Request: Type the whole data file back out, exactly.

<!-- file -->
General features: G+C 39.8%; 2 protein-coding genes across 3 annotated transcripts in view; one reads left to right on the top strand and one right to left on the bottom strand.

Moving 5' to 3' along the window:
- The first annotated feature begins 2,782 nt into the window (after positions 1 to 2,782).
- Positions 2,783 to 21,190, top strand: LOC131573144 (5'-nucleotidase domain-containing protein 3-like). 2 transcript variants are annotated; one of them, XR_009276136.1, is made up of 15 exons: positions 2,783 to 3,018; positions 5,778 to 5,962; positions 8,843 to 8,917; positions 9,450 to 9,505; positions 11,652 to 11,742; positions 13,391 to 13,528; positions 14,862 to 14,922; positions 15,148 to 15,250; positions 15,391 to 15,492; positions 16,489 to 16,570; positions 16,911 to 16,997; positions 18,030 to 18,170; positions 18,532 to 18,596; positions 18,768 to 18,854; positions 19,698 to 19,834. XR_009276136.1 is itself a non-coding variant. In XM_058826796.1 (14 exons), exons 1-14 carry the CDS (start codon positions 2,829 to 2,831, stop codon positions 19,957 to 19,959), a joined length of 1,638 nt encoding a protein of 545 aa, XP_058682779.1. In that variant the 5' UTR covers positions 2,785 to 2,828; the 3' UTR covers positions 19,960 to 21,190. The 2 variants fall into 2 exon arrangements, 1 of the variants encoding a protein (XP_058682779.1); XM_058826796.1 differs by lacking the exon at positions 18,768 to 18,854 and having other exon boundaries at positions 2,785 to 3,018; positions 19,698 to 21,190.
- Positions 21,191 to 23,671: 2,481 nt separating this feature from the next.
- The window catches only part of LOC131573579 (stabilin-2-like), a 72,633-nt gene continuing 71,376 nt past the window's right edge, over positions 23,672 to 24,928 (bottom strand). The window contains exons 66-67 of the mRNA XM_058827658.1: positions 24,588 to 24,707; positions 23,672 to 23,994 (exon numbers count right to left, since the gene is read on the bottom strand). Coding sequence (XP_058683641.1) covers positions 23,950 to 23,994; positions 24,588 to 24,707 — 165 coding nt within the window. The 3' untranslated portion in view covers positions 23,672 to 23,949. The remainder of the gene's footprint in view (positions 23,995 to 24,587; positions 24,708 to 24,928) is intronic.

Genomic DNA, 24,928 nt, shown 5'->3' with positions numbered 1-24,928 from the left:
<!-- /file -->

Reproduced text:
General features: G+C 39.8%; 2 protein-coding genes across 3 annotated transcripts in view; one reads left to right on the top strand and one right to left on the bottom strand.

Moving 5' to 3' along the window:
- The first annotated feature begins 2,782 nt into the window (after positions 1 to 2,782).
- Positions 2,783 to 21,190, top strand: LOC131573144 (5'-nucleotidase domain-containing protein 3-like). 2 transcript variants are annotated; one of them, XR_009276136.1, is made up of 15 exons: positions 2,783 to 3,018; positions 5,778 to 5,962; positions 8,843 to 8,917; positions 9,450 to 9,505; positions 11,652 to 11,742; positions 13,391 to 13,528; positions 14,862 to 14,922; positions 15,148 to 15,250; positions 15,391 to 15,492; positions 16,489 to 16,570; positions 16,911 to 16,997; positions 18,030 to 18,170; positions 18,532 to 18,596; positions 18,768 to 18,854; positions 19,698 to 19,834. XR_009276136.1 is itself a non-coding variant. In XM_058826796.1 (14 exons), exons 1-14 carry the CDS (start codon positions 2,829 to 2,831, stop codon positions 19,957 to 19,959), a joined length of 1,638 nt encoding a protein of 545 aa, XP_058682779.1. In that variant the 5' UTR covers positions 2,785 to 2,828; the 3' UTR covers positions 19,960 to 21,190. The 2 variants fall into 2 exon arrangements, 1 of the variants encoding a protein (XP_058682779.1); XM_058826796.1 differs by lacking the exon at positions 18,768 to 18,854 and having other exon boundaries at positions 2,785 to 3,018; positions 19,698 to 21,190.
- Positions 21,191 to 23,671: 2,481 nt separating this feature from the next.
- The window catches only part of LOC131573579 (stabilin-2-like), a 72,633-nt gene continuing 71,376 nt past the window's right edge, over positions 23,672 to 24,928 (bottom strand). The window contains exons 66-67 of the mRNA XM_058827658.1: positions 24,588 to 24,707; positions 23,672 to 23,994 (exon numbers count right to left, since the gene is read on the bottom strand). Coding sequence (XP_058683641.1) covers positions 23,950 to 23,994; positions 24,588 to 24,707 — 165 coding nt within the window. The 3' untranslated portion in view covers positions 23,672 to 23,949. The remainder of the gene's footprint in view (positions 23,995 to 24,587; positions 24,708 to 24,928) is intronic.

Genomic DNA, 24,928 nt, shown 5'->3' with positions numbered 1-24,928 from the left: